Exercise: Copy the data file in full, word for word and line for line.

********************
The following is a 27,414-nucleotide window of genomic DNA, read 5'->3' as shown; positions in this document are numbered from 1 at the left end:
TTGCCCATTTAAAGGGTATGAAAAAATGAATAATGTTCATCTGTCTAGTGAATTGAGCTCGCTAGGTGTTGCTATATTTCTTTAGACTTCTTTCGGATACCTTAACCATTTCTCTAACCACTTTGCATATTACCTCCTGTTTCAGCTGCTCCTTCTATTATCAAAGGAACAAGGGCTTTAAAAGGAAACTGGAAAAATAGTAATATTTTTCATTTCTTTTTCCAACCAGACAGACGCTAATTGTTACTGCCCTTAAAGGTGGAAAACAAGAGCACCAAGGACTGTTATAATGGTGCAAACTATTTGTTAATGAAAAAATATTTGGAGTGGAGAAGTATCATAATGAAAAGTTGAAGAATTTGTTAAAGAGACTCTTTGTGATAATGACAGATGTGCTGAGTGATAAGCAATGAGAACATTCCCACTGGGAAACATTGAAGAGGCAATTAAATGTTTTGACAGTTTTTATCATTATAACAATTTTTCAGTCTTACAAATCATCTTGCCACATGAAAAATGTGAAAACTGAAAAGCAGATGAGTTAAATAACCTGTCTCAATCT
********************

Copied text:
The following is a 27,414-nucleotide window of genomic DNA, read 5'->3' as shown; positions in this document are numbered from 1 at the left end:
TTGCCCATTTAAAGGGTATGAAAAAATGAATAATGTTCATCTGTCTAGTGAATTGAGCTCGCTAGGTGTTGCTATATTTCTTTAGACTTCTTTCGGATACCTTAACCATTTCTCTAACCACTTTGCATATTACCTCCTGTTTCAGCTGCTCCTTCTATTATCAAAGGAACAAGGGCTTTAAAAGGAAACTGGAAAAATAGTAATATTTTTCATTTCTTTTTCCAACCAGACAGACGCTAATTGTTACTGCCCTTAAAGGTGGAAAACAAGAGCACCAAGGACTGTTATAATGGTGCAAACTATTTGTTAATGAAAAAATATTTGGAGTGGAGAAGTATCATAATGAAAAGTTGAAGAATTTGTTAAAGAGACTCTTTGTGATAATGACAGATGTGCTGAGTGATAAGCAATGAGAACATTCCCACTGGGAAACATTGAAGAGGCAATTAAATGTTTTGACAGTTTTTATCATTATAACAATTTTTCAGTCTTACAAATCATCTTGCCACATGAAAAATGTGAAAACTGAAAAGCAGATGAGTTAAATAACCTGTCTCAATCT